The Power of Persuasion and Prejudice in “12 Angry Men”: A Film Analysis3 min read


“12 Angry Men” is a timeless classic that has stood the test of time and continues to be a favorite among movie buffs. Directed by Sidney Lumet, this film tells the story of twelve jurors who must decide the fate of a young man accused of murdering his father. Lumet’s directing style is unique, and this movie remains one of his most notable works. This essay will explore the characters, themes, and directing style of “12 Angry Men” and evaluate its impact on film history.

Plot Summary

“12 Angry Men” follows twelve jurors who are tasked with deciding the fate of a young man accused of murdering his father. The jurors are initially unanimous in their decision to find the young man guilty, but one juror, played by Henry Fonda, begins to question the evidence and the testimony presented in the trial. As the deliberations continue, each juror’s personality and biases are revealed, and the tension in the room continues to escalate.


One of the most compelling aspects of “12 Angry Men” is the way in which each character is developed throughout the movie. Each juror is unique, with their own personality and biases that influence their decision-making. Juror 8, played by Henry Fonda, is the protagonist of the film, and he is the only juror who initially believes in the defendant’s innocence. Other jurors, such as Juror 3 and Juror 10, are initially convinced of the defendant’s guilt and struggle to change their minds. The characters in “12 Angry Men” are relatable and flawed, making them realistic and human.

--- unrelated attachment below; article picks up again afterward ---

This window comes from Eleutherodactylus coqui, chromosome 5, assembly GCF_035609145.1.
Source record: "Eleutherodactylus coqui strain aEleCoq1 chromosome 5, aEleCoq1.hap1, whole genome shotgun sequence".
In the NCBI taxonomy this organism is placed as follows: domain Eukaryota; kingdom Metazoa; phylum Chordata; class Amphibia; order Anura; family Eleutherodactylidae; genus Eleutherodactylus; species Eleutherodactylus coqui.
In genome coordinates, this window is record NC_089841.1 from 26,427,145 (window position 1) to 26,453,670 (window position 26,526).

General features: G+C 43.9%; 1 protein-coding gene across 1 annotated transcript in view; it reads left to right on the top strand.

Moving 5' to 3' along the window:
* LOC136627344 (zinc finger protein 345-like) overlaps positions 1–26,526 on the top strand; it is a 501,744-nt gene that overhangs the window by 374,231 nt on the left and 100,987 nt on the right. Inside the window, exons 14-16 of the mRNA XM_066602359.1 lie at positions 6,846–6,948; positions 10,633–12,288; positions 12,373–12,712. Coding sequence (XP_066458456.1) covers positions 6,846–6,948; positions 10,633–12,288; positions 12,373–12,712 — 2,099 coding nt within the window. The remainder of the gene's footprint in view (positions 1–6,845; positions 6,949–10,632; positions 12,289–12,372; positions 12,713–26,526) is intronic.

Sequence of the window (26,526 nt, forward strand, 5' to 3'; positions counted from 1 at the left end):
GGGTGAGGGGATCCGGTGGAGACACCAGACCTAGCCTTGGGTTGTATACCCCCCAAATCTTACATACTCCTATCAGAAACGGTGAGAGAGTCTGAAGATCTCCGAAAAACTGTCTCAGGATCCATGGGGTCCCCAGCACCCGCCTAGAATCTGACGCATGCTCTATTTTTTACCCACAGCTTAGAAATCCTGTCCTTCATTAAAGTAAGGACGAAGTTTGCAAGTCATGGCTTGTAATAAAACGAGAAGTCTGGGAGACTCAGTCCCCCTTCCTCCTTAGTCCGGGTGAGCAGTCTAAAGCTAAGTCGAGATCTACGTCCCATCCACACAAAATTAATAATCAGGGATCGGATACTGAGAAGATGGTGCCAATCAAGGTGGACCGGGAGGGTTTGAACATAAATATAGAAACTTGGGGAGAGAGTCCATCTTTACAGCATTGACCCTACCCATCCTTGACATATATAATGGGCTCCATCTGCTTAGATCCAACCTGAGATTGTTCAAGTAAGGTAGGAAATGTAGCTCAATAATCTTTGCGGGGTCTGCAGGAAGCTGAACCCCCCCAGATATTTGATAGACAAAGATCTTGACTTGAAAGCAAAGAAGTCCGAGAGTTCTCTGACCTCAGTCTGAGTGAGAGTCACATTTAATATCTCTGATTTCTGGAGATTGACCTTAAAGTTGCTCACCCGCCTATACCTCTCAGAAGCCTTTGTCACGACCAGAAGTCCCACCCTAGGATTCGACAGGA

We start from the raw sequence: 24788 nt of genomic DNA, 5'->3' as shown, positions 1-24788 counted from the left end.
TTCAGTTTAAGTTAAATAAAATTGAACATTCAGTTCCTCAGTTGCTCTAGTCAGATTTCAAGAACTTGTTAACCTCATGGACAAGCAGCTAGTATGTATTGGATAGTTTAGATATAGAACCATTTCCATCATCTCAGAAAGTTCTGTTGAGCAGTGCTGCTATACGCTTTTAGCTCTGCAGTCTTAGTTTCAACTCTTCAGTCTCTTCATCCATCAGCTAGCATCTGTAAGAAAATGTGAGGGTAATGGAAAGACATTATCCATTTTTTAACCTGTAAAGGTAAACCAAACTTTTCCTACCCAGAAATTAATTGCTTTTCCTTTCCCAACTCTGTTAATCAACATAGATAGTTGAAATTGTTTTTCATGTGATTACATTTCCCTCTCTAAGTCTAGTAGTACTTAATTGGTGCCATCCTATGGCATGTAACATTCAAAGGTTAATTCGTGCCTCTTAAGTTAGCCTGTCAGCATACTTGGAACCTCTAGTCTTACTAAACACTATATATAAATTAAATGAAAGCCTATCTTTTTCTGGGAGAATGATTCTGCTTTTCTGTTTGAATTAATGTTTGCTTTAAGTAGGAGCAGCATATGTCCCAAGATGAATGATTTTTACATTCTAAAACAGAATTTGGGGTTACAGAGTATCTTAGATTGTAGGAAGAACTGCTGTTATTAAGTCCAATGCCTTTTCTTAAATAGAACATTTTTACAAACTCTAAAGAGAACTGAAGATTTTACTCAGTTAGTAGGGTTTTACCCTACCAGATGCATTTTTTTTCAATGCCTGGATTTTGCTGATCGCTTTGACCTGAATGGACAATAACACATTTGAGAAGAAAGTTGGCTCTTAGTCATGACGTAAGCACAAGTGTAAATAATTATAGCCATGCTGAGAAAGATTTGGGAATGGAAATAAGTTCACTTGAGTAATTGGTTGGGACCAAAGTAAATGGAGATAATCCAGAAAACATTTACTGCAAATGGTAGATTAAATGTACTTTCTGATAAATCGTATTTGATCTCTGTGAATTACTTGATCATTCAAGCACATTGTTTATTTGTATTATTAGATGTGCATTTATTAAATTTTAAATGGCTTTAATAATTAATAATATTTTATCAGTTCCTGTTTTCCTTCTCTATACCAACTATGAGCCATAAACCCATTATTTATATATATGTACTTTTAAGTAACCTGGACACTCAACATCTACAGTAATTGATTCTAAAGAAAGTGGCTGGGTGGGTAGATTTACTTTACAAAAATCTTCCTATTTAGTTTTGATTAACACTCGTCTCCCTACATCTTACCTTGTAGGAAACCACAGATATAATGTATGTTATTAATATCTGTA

“12 Angry Men” explores several themes, including justice and the American legal system, prejudice and stereotypes, and the power of persuasion. The movie portrays the legal system as being imperfect, with jurors who are influenced by their biases and emotions. The theme of prejudice and stereotypes is also prominent in the film, with some jurors believing the defendant is guilty simply because of his background and ethnicity. Finally, the power of persuasion is explored, as Juror 8 uses his logic and reasoning to convince the other jurors of the defendant’s innocence.

Directing Style

Lumet’s directing style in “12 Angry Men” is notable for its use of long takes and deep focus, which creates a sense of claustrophobia and tension. The camera is often placed at eye level, giving the audience the feeling that they are in the room with the jurors. Lumet’s use of close-ups and extreme close-ups on the characters’ faces allows the audience to see their emotions and reactions up close. This directing style enhances the themes and narrative of the movie, creating a sense of intimacy and urgency.


In conclusion, “12 Angry Men” is a classic film that remains as relevant today as it was when it was released over 60 years ago. Sidney Lumet’s directing style is masterful, and the film’s exploration of themes such as the American legal system, prejudice, and communication are still relevant today. The characters are well-developed, and the performances by the actors are excellent. The film also offers a powerful message about the importance of rational thinking and the dangers of groupthink. Overall, “12 Angry Men” is a thought-provoking film that deserves its place in the canon of American cinema.

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